The best comfort an employed valuer can have against such a risk is to insist as a condition of employment that the employer maintains, at the employer’s expense, insurance cover which names the employed valuer personally as a person insured, and which covers the employed valuer for any suit arising out of the performance of the valuer’s duties in an amount amply sufficient to meet any claim that might be potentially brought by a customer or third party. The employed valuer should then not simply trust the employer to maintain such insurance, but should personally sight evidence that such insurance has been effected, and that the policy is being maintained from year to year. If such a policy is a “claims made and notified” policy (ie a policy which covers all claims made against a valuer within a particular 12 month period and notified to the insurer within that period), then the valuer should ensure that before any policy period expires that the insurer has been informed in writing of any claims made against the employed valuer within that insurance period, notifying the insurer him or herself in case of doubt. Even this regime would expose the employed valuer to the risk of a claim being made after he or she ceased employment with a particular employer and after the period of the existing insurance expired; such risk might best be met by the valuer taking out a personal policy for run-off cover.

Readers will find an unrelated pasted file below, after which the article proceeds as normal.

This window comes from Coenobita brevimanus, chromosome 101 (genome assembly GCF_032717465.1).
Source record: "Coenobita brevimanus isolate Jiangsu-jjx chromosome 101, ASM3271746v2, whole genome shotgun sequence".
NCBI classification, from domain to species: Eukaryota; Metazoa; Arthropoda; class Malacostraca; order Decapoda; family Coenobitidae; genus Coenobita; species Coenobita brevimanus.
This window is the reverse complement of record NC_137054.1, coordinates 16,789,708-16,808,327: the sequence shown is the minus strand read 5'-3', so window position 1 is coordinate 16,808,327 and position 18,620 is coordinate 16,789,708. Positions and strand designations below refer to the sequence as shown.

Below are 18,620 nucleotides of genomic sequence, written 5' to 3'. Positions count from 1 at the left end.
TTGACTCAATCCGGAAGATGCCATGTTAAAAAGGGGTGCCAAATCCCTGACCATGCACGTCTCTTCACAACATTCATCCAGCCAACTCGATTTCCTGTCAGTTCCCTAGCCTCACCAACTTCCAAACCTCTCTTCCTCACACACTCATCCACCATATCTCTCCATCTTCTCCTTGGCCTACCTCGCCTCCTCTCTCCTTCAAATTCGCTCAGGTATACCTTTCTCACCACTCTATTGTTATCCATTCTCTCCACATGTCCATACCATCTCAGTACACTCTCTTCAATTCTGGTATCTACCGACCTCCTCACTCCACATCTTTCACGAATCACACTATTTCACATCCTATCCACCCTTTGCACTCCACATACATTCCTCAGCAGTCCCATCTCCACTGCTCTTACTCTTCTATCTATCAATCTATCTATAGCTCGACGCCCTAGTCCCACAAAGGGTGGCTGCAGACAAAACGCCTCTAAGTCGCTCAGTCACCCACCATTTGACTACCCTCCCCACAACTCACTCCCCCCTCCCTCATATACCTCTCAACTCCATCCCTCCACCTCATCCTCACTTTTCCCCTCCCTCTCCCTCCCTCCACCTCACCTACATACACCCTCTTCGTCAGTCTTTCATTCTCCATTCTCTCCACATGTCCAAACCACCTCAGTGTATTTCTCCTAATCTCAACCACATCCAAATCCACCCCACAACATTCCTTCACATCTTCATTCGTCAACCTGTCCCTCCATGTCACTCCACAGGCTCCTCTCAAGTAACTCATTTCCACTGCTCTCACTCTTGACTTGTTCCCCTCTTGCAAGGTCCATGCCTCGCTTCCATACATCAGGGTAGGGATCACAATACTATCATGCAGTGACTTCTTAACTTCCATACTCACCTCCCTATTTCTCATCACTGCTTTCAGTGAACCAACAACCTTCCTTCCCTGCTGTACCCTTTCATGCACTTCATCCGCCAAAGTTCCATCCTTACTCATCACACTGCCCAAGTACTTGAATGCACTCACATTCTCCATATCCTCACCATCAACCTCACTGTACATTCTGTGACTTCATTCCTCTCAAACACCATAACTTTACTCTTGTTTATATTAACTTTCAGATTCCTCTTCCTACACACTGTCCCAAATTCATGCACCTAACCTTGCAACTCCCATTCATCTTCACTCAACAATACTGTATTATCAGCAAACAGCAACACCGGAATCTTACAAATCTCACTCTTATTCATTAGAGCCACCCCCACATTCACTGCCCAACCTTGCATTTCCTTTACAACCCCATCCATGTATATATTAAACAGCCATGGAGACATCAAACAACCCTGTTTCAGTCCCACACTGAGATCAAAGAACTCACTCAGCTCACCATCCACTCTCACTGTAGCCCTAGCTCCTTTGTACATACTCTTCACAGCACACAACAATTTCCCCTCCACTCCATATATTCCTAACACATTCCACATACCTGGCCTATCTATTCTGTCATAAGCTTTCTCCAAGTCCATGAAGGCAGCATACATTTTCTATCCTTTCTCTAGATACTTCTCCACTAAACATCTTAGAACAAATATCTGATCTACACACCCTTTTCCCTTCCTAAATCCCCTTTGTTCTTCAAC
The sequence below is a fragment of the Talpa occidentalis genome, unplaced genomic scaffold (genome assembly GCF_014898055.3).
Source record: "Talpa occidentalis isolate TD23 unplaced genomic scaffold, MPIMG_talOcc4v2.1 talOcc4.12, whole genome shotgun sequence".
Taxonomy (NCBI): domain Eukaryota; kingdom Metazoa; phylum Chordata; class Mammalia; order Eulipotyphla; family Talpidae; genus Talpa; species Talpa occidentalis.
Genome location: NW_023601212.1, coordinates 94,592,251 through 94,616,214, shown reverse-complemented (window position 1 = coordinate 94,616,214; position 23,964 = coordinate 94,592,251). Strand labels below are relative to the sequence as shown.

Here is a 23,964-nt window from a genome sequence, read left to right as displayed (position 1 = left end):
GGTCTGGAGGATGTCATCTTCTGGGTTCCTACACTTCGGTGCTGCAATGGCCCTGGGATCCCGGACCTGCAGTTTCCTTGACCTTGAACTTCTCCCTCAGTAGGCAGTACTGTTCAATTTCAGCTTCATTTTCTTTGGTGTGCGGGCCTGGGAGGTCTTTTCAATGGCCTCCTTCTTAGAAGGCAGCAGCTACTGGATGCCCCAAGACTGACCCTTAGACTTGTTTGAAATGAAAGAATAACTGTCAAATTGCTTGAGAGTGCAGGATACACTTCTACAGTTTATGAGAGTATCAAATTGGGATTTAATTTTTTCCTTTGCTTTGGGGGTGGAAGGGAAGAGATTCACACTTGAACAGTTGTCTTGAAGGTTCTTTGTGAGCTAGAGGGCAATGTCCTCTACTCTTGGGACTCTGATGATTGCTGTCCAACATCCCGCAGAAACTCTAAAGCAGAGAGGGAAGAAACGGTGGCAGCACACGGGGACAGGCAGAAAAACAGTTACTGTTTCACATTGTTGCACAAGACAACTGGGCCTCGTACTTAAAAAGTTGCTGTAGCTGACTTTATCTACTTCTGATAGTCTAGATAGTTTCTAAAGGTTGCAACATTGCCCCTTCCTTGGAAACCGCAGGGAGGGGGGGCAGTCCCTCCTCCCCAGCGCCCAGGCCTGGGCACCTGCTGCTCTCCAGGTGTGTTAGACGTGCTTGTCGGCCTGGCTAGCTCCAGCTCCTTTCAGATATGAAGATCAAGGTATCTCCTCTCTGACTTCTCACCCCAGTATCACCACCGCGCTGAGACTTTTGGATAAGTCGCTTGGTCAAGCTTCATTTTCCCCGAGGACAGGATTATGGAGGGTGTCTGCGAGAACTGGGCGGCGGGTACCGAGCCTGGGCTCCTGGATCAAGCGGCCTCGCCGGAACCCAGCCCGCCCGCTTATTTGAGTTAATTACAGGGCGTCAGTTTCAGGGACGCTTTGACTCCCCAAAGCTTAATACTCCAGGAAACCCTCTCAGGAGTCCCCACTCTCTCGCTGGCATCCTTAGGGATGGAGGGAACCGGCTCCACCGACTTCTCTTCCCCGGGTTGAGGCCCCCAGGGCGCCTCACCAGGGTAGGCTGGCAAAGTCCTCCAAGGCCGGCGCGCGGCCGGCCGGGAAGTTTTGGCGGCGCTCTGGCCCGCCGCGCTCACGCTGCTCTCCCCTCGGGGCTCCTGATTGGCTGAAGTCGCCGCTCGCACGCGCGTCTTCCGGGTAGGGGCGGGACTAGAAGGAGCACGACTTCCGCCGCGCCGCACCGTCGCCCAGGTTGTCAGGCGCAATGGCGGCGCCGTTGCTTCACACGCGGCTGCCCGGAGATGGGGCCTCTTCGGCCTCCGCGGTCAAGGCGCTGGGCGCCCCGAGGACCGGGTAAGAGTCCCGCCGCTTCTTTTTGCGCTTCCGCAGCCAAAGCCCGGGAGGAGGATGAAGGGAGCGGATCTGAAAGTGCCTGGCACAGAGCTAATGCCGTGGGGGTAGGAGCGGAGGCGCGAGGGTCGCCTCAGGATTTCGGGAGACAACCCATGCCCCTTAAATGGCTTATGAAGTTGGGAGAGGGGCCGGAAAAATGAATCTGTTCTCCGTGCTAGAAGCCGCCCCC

Another measure that can be taken which will at least reduce the risk of an employed valuer personally paying damages without right of indemnity against the employer (by reason of the suit being for misleading and deceptive conduct) is to ensure there is an express contractual indemnity in the valuer’s contract for employment that expressly provides a full indemnity to the valuer from the employer in relation to any claim made against the employee arising out of his or her employment.